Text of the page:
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    1. Thank you, Susan!! I'm happy you liked the hook! With how crazy the world can be now, it's nice to have extra connections, just in case. Glad you could stop by!

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  3. Your hometown sounds wonderful. I live in a gated community in Florida and it's like a small town with a great atmosphere.

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    1. I know some people who live in gated communities too, and you're right. They are little towns onto themselves.

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  4. I forgot to add my email.
    laurellasky@yahoo.com

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  5. I love small town living. I moved from a huge city to a town wit one stoplight and I would never go back.
    Amhart602 at gmail dot com

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    1. Absolutely, Alyssa ;-) Big cities have their pluses, but for where I am in my life, it works (for me.)

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  6. I live in a small community, sometimes it is a pain like when I was a teenager and got caught by the cops in the end of a hollar (that's what we call them) with my boyfriend and my mom found out before I got home, embarrassing! But it has advantages too, now I know everything about any girl my son dates! Karma, wow!

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    1. LOL-Rebecca! I can relate :) The first question I ask about a boy or girl that my kids mention is, what's their last name?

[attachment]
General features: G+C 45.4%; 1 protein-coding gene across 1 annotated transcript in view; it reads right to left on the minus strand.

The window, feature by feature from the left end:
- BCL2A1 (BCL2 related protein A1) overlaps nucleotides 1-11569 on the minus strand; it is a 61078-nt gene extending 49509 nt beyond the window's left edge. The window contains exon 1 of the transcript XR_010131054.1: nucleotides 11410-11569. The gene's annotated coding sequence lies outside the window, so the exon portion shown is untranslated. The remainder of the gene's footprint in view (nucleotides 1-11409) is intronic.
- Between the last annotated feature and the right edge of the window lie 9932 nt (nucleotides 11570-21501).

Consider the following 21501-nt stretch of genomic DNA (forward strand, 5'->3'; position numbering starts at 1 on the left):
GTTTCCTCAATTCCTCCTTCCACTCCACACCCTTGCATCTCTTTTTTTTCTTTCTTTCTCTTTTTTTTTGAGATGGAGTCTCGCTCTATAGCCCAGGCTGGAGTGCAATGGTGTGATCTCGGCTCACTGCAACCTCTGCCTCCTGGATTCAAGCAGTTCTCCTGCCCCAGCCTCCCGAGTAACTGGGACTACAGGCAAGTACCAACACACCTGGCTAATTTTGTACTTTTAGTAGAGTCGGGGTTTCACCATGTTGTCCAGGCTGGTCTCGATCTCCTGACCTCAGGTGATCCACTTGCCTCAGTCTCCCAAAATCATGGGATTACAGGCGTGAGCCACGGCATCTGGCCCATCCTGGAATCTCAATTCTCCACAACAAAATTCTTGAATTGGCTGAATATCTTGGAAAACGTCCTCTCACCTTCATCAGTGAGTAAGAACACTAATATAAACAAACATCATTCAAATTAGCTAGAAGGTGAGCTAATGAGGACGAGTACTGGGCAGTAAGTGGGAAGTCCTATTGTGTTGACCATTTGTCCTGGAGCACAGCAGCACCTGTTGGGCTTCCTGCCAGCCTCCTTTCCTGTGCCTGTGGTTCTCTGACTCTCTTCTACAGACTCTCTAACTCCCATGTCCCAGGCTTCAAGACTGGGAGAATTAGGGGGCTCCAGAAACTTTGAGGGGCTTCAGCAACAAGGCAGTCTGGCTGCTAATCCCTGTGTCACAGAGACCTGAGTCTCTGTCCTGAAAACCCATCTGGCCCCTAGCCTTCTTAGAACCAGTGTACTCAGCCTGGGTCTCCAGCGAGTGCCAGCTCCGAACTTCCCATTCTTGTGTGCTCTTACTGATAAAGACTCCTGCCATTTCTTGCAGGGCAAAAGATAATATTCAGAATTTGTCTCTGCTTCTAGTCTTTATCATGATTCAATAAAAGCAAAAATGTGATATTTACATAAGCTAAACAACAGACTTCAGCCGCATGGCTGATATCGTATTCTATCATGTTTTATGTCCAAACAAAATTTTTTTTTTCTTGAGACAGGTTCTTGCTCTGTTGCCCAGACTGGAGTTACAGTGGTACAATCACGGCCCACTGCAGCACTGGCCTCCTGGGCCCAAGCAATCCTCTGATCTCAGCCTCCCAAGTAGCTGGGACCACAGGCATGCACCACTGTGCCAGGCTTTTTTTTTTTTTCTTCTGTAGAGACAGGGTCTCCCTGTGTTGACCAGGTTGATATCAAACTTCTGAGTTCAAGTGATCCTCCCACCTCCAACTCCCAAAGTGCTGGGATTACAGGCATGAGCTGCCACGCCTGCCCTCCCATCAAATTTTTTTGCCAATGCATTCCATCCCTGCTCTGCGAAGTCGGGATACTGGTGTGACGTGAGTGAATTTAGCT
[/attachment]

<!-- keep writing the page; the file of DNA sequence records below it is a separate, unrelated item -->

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  7. I like the book cover it's beautiful. My favorite dessert is chocolate cheesecake.

    jmesparza821 at gmail dot com

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    1. Mmm, yes, very yummy! Thanks for stopping by!

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  8. I love the familiarity of my hometown, knowing where the good places to eat or shop are, and my favorite dessert is chocolate cherry cheesecake, although a nice dessert crepe runs a close second. Thanks for the giveaway!

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    1. That sounds heavenly right now, E.L. F.! Now I'm hungry :-) Good luck and thanks for stopping by!!

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  9. Small towns can be nice, but everyone does know your business! Loved the excerpt and the book cover. My Dad is from a very small town, but growing up for me was being a military brat. Now I live in a mid size town, that is mostly tourist. I love living out in the country. Thanks for being part of the blog hop, I rad every single day and hops are a great way to meet new and interesting authors. Joined your newsletter. Kathy Watts Redrabbitt@aol.com

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    1. Favorite Dessert: Any kind of pie! LOL and if hubby is going to be out of town for several days, I make Tapioca pudding and eat, he doesn't like it!

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    2. Thanks for signing up and for the kind words, Kathy! Moving around a lot must've been hard, but exciting too in that you got to meet lots of new people.
      Glad you could stop by!

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  10. I grew up in a town where the main street was simply known as "The Boulevard" and had a hardware store, a lumberyard, a feed and grain, a bait and tackle, and an old fashioned, waitresses on rollerskates A&W Root Beer and Burgers. You couldn't go anywhere without everyone stopping to chat.

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    1. Oh, that's awesome, Kelly! Roller skates :-) I can picture it perfectly. I love it! Thanks for stopping by!!

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  11. I grew up in a little, tiny coastal town in NC, and at the time, I hated it. I could never get away with anything. The entire town was one over involved family. As an adult, I value that and miss that sense of connection.